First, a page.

Interest rates have dropped – now what?

Interest rates have dropped, now what?


We’re sitting at an all year low for short-term interest rates right at this moment. The question many borrowers ask me is how to take advantage of them. I’ll break down a few common scenarios so you know what to do with your mortgage strategy, but before that, I’d like to make a claim.

30-year mortgages shouldn’t take 30 years to pay off.

Over these last several years we’ve seen the lowest mortgage rates New Zealand has ever seen (e.g. HSBC is currently dangling a 3.85% 18-month special and major banks like ASB offering 4.15% for a similar term), yet at the same time very few are paying off their loan faster.

I’ve seen families who’ve continuously been drawing on their home equity to consolidate debt, then re-structure back onto a 30-year loan and often have little to no assets come retirement.

This needs to change!

What’s missing is a strategy to tackle the family mortgage so equity can be freed up to work on building your legacy whether that being to start a business, buy another rental property, work fewer hours or give back more to the community.

Money is often more about behaviour and psychology than it is about the numbers. A strategic approach factoring in your long-term goals, income & money personality is critical in the current environment.

So, let’s look at some common questions on how to take advantage of the lower mortgage rates.

“I fixed my loan at a higher rate, I want to break it so to reduce my repayments at a lower rate”

You’d first need to calculate whether the break fee is worthwhile for the interest saved.

If it is, and you can afford to do so, we’d strongly urge to leave your repayments unchanged. Those small difference will compound over the years to come.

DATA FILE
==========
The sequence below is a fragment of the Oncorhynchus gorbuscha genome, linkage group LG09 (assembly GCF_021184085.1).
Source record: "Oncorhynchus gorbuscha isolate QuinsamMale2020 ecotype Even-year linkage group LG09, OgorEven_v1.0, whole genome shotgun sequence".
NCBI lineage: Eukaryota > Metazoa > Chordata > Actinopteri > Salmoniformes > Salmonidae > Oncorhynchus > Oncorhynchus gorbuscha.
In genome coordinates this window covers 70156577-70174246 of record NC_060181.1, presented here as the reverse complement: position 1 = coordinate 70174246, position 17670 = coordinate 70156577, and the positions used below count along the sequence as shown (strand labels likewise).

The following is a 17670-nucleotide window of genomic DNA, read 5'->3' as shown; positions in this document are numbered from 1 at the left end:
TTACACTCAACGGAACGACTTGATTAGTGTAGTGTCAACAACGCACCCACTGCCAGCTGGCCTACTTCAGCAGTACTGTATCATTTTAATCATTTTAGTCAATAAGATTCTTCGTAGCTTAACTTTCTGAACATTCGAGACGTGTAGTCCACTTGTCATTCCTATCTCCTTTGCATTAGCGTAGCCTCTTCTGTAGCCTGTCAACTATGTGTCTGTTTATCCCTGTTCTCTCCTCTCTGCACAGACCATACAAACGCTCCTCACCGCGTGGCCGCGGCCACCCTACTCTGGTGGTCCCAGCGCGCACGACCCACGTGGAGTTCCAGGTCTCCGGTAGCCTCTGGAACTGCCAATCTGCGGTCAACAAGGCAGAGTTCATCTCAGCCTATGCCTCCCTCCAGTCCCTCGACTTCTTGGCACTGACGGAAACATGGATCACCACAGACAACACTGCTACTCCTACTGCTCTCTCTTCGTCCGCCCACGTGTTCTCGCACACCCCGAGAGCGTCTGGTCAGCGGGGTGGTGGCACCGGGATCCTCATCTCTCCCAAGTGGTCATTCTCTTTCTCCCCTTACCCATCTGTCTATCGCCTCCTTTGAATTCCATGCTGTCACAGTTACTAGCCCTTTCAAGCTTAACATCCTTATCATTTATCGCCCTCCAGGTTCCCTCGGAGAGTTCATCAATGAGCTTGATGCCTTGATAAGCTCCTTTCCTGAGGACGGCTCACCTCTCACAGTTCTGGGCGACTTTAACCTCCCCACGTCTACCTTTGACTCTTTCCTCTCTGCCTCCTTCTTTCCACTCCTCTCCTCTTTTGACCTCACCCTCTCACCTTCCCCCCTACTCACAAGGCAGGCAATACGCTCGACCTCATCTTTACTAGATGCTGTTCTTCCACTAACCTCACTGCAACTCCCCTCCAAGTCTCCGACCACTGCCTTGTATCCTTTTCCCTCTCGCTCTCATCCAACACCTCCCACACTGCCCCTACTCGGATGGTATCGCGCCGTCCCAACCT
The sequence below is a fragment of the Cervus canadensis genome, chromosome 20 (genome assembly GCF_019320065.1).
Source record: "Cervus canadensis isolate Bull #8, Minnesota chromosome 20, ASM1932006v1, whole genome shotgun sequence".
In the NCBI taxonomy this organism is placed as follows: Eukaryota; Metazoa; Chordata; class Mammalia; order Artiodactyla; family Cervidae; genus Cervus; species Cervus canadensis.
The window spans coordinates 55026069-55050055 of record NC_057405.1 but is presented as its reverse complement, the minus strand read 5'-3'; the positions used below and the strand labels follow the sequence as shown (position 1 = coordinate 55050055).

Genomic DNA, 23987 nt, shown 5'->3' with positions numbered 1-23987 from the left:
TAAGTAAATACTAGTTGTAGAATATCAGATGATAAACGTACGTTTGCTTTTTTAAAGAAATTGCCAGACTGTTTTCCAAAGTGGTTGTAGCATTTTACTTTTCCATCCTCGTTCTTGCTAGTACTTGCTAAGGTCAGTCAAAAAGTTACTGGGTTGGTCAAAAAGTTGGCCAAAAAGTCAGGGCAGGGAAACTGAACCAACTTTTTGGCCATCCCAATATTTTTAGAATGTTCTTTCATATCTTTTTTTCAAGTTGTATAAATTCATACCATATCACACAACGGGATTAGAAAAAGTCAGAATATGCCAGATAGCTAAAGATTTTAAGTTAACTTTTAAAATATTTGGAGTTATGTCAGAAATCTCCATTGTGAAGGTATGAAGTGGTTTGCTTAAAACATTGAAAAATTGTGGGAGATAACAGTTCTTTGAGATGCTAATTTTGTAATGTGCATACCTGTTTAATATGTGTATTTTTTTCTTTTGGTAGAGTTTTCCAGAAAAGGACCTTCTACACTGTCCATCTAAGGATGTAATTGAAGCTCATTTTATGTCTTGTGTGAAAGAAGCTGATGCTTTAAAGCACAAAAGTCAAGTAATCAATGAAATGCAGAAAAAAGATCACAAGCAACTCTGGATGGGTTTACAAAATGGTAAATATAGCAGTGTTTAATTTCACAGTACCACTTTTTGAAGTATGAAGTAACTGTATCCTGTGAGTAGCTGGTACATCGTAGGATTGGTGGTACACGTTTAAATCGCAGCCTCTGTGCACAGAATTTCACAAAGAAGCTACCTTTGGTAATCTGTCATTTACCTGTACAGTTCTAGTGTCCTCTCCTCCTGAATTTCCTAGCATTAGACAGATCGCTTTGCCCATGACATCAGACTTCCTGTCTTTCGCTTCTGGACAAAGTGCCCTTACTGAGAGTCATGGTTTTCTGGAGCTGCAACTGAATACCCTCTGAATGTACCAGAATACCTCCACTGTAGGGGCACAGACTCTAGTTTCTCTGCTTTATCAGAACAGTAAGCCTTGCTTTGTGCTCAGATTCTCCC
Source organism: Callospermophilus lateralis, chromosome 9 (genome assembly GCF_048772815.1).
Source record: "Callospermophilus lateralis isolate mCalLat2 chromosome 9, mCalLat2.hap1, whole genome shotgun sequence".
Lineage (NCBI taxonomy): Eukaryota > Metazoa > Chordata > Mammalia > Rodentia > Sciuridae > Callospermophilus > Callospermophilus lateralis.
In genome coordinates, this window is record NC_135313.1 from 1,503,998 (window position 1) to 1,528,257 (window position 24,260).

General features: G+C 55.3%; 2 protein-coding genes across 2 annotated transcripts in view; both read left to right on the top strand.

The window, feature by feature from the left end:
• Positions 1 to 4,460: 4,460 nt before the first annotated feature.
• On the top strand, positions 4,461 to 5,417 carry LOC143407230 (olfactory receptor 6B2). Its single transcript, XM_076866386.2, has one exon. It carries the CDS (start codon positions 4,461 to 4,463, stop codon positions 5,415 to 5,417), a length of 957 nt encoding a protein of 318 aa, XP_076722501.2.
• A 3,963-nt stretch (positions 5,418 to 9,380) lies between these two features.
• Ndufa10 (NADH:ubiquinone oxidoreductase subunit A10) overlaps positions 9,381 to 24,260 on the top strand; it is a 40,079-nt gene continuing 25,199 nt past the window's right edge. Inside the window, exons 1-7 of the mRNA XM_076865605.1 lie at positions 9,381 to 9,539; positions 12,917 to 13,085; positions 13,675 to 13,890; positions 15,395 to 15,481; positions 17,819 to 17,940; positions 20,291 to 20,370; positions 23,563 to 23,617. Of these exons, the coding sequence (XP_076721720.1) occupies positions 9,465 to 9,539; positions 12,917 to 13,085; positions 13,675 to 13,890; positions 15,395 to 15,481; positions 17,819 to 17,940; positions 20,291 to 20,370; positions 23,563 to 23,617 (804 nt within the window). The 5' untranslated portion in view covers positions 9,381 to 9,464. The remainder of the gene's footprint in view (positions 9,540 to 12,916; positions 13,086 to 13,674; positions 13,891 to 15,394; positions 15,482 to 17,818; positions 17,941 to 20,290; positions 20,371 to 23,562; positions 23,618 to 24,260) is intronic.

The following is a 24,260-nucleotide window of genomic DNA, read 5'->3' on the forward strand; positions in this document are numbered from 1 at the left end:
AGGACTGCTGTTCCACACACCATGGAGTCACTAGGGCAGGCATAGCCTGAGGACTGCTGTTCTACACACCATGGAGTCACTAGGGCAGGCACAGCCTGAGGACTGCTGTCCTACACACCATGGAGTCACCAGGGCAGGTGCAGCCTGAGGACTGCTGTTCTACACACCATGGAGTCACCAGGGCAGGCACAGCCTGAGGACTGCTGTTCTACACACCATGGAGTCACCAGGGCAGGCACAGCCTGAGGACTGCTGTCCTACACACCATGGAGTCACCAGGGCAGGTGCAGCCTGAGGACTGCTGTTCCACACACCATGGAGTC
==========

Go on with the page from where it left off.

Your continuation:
“How do I pick between the different fixed-term rates?”

Firstly, the advertised offer isn’t anywhere near the actual offer mortgage advisers are able to obtain. We’d need to compare the offer relative to what is reasonable for your circumstances across the market.

We should also consider any major cashflow events over that coming period to avoid any future break fees.

For those who are risk-averse and tend to lean towards the 3+ year fixed rate terms, another alternative is to set your repayments based on the 3-year rate but fix for the shorter loan term. The extra principal would compound on every repayment you make and in case interest rates do rise you’ve already made headway on your loan and can afford the higher rate.

“New bank has offered me an amazing interest rate, should I make the move?”

Not always! You should consider your total cost to move relative to the savings to move. We can help with such calculations, making it easy for you to just pick your option.

Don’t forget about your cashback obligations! Most banks tie you in 3-4 years so be mindful of having to pay that back and whether you can commit to a new bank for that long either.

Consider the offer in full. Lower interest rates often mean lower cash incentives.


It can all seem like a lot of work to constantly balance your loan and keep up to date with getting offers from multiple banks. It doesn’t have to be when you have a mortgage strategy in place. Speak to our team of Registered Financial Advisers to get your tailored mortgage strategy put in place.

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